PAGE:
You’re 5 minutes into a 45 minute interview and you know the candidate just isn’t going to make the cut. What do you do? Continue as planned for the next 40 minutes, or wrap things up and move on to the next candidate? This topic came up over lunch with a small group of recruiters last week and, although they agreed that they can typically tell if a candidate has got what it takes within the first few minutes of an interview, they were split on whether to cut the interview short when it’s obvious it’s not going to work out.
A good reason for cutting the interview short
Scenario One: It quickly became obvious that the candidate hadn’t done his homework. He didn’t know much about the industry, and even less about the company. We’ve all been there before and we know there’s generally no excuse for a candidate showing up for an interview without doing a good bit of prep work. If they’re not interested in the job enough to take the interview seriously, there’s no point in wasting your time going through a song and dance when you know they don’t have a shot. Instead of sitting through 40 more painful minutes, the recruiter politely sent him on his way.
In this case, I think the recruiter took appropriate action. One, an early dismissal gave a clear signal of his non-offer status, (no two- to three-week wait to find out he wasn’t getting the job); two, it kept both of them from wasting any more of each other’s time; and, three, cutting it short gave the recruiter extra time to prep for his next interview (hopefully with a candidate who really wanted the job).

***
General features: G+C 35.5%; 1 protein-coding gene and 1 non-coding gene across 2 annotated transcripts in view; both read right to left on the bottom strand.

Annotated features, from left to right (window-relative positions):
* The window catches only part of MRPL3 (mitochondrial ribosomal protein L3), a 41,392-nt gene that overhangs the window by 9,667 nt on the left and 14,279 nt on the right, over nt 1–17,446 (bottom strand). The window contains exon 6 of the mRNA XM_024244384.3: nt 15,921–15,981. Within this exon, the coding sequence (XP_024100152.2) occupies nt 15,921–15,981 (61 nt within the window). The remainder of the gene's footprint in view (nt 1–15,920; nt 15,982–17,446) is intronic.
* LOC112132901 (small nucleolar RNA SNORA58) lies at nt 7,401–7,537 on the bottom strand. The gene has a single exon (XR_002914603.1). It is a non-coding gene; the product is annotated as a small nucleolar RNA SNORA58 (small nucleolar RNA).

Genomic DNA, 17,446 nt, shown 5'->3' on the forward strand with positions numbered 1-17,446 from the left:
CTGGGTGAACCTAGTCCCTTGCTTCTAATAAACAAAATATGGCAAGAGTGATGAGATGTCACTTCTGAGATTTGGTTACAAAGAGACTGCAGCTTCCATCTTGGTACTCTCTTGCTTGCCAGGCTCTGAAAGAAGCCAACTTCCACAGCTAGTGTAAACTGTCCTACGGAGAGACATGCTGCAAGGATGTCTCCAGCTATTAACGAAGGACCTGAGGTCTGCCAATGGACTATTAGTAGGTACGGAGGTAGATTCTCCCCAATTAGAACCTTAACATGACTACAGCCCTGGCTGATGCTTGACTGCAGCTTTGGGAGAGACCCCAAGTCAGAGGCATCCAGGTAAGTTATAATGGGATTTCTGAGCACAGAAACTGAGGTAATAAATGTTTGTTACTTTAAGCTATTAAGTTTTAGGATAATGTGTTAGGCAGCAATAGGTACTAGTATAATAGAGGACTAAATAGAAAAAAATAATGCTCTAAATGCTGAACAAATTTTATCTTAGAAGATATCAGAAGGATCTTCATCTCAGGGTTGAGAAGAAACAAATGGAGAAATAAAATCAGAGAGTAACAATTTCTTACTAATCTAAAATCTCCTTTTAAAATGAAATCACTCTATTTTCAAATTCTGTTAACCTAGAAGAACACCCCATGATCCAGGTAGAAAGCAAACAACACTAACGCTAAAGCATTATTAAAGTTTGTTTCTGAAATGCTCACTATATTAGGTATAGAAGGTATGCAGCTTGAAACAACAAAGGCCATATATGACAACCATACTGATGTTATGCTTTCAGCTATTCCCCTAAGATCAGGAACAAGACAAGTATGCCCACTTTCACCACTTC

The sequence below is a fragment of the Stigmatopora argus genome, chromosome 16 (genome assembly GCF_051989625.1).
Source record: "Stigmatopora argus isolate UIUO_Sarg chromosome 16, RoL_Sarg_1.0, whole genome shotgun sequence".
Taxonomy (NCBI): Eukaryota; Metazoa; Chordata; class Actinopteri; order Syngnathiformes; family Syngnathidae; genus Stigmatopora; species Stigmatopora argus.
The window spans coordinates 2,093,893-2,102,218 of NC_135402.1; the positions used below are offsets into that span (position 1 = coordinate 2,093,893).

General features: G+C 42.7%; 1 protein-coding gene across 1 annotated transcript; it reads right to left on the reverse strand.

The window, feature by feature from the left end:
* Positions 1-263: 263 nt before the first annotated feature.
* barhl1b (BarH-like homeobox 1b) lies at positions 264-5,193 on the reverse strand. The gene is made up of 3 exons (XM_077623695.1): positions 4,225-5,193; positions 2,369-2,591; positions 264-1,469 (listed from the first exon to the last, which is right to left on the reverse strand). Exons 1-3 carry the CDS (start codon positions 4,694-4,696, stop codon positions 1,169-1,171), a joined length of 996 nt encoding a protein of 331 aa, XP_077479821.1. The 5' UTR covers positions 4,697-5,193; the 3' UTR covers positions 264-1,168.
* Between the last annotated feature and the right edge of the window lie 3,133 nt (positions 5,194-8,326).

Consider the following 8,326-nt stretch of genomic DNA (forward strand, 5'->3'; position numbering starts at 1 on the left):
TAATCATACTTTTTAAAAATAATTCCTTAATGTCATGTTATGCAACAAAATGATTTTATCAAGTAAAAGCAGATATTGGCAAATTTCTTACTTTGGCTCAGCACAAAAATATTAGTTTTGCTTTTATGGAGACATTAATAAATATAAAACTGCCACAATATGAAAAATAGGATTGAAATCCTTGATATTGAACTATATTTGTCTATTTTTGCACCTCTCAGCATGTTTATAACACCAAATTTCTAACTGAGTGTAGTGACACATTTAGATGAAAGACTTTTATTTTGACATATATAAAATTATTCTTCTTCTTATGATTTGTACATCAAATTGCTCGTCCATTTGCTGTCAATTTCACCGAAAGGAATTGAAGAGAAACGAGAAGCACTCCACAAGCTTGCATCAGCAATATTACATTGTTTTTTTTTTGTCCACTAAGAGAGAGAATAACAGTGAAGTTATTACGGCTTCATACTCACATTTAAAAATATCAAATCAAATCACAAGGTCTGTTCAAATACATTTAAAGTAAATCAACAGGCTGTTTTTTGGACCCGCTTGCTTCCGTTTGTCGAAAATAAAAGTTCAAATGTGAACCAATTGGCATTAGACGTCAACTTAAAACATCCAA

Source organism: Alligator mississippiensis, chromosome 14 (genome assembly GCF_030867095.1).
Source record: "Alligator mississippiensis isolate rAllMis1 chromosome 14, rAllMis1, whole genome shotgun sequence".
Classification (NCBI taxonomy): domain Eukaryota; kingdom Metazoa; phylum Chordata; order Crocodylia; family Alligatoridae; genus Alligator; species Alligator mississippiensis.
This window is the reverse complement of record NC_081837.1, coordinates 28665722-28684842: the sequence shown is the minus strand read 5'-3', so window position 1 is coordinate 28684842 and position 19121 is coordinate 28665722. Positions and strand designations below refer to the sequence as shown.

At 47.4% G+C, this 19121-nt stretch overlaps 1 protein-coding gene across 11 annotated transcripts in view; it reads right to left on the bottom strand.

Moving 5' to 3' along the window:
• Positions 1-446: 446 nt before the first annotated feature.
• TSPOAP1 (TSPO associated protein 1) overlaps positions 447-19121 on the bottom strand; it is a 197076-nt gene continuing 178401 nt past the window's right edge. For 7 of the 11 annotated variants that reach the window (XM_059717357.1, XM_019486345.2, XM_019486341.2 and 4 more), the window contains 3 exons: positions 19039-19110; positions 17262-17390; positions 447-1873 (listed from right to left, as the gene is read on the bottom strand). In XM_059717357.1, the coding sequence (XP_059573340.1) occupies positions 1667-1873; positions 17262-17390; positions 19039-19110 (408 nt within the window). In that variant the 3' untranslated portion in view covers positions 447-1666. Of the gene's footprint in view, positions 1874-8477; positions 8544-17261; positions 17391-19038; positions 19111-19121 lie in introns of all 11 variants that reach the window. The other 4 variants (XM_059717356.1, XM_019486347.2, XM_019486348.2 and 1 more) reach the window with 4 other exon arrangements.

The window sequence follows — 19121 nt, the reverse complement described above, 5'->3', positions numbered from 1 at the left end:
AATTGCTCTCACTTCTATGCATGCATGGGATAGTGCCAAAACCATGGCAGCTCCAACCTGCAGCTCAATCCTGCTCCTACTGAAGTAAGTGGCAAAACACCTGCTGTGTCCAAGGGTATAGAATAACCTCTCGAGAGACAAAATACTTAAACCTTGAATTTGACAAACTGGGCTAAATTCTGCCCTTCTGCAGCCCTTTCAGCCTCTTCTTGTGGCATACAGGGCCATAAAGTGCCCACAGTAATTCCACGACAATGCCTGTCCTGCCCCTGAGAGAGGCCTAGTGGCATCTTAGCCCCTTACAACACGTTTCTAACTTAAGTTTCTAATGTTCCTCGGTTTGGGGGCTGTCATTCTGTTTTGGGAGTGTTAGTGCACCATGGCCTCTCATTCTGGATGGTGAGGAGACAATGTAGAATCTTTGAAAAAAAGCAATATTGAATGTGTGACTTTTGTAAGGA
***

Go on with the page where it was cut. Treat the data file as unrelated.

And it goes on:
If you go this route, try to share feedback with the interviewee. If they weren’t prepared, let them know. That way, they can go back to the drawing board before their next interview.
When you might go the distance
Scenario Two: Unlike the previous example, this candidate did her homework, but she just wasn’t a good fit with the organization. The recruiter didn’t want to end the interview abruptly because she had put a lot of time into researching the company and industry. From his perspective, the candidate had earned her chance to interview and he was going to give her the full 45 minutes.
The possible downside to this approach is that the candidate might think she had a legitimate chance to land a job offer, only to find out two or three weeks later (and she’s lucky if it’s that quick) that she didn’t. You don’t have to inform them during the interview that they wouldn’t be getting an offer, but definitely follow up with them within a few days of the interview.
I’m sure there are other scenarios that aren’t quite as clear cut, but for me it boils down to the following: if the candidate puts in the effort, they deserve your time.
Have you cut a bad interview short or let one go the distance? Post a comment.
Shawn Graham is an Associate Director with the MBA Career Management Center at UNC’s Kenan-Flagler Business School and author of Courting Your Career: Match Yourself with the Perfect Job (courtingyourcareer.wordpress.com).